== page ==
As President Obama and his advisors debate future troop levels for Afghanistan, a new report by the UN Office on Drugs and Crime (UNODC) muddies the
water on one of the most important issues in the debate — the effects of Afghanistan's drug production.
The report, entitled "Addiction, Crime, and Insurgency: The Transnational Threat of Afghan Opium," gives the false impression that the Taliban are
the main culprits behind Afghanistan's skyrocketing drug production. It also implies that drugs are the main reason why the Taliban are gaining in
strength, absolving the United States and NATO of their own responsibility in fomenting the insurgency.
In fact, the United States and their Afghan allies bear a large share of responsibility for the drug industry's dramatic expansion since the
invasion. Buried deep in the report, its authors admit that reduced levels of drug production would have little effect on the insurgency's vigor.
UNODC states that a decade ago the Taliban earned $85 million per year from drugs, but that since 2005 this figure has jumped to $125 million. The
report estimates that only 10-15% of Taliban funding is drawn from drugs and 85% comes from "nonopium sources."
The total revenue generated by opiates within Afghanistan is about $3.4 billion per year. Of this figure, according to UNODC, the Taliban get only 4%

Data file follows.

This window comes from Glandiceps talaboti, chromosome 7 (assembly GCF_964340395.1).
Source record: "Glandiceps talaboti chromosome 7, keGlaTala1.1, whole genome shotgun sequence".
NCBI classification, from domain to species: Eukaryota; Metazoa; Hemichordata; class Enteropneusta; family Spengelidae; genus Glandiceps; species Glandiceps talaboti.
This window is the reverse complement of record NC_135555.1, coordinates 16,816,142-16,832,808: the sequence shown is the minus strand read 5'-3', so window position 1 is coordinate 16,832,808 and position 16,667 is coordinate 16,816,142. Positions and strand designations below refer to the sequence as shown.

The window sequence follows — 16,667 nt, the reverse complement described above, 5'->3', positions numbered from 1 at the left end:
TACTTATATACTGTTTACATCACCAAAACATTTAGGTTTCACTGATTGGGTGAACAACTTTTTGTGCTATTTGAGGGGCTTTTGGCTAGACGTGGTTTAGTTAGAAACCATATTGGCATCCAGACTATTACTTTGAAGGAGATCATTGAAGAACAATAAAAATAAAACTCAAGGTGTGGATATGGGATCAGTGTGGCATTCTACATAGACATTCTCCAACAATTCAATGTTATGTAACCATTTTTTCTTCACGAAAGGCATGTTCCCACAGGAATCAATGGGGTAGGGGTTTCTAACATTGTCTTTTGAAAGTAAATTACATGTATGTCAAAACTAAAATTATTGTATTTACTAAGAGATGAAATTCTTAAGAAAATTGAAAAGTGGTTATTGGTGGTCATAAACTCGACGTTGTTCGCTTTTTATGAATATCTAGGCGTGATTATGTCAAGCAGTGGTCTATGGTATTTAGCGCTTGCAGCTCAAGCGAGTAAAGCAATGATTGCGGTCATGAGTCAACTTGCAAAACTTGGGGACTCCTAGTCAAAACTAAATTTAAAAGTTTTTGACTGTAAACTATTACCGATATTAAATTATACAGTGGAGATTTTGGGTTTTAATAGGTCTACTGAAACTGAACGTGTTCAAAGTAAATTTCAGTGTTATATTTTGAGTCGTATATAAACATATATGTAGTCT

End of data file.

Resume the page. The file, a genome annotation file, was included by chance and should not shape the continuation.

of the sum. Farmers, meanwhile, get 21%.
The remaining 75% is captured by government officials, the police, local and regional power brokers and traffickers — in short, many of the groups
now supported (or tolerated) by the United States and NATO are important actors in the drug trade.
Ahmed Wali Karzai, the brother of the Afghan president and a suspected player in the country’s booming illegal opium trade, gets regular payments
from the Central Intelligence Agency, and has for much of the past eight years, according to current and former American officials.
Impunity for drug lords and warlords continues: a U.S. Senate report noted in August that no major traffickers have been arrested in Afghanistan since
2006, and that successful prosecutions of significant traffickers are often overturned by a simple bribe or protection from above, revealing
counternarcotics efforts to be deficient at best.
The report says that over the last seven years (2002-2008), the transnational trade in Afghan opiates resulted in worldwide sales of $400-$500 billion
(retail value). Only 5-10% of this is estimated to be laundered by informal banking systems (such as hawala). The remainder is laundered through the
legal economy, and importantly, through Western banks.
In fact, Antonio Maria Costa was quoted as saying that drug money may have recently rescued some failing banks: "interbank loans were funded by money
that originated from drug trade and other illegal activities," and there were "signs that some banks were rescued in that way." "At a time of
major bank failures, money doesn't smell, bankers seem to believe," he wrote in UNODC's 2009 World Drug Report.
Not the sort of news they like to put on the T.V is it?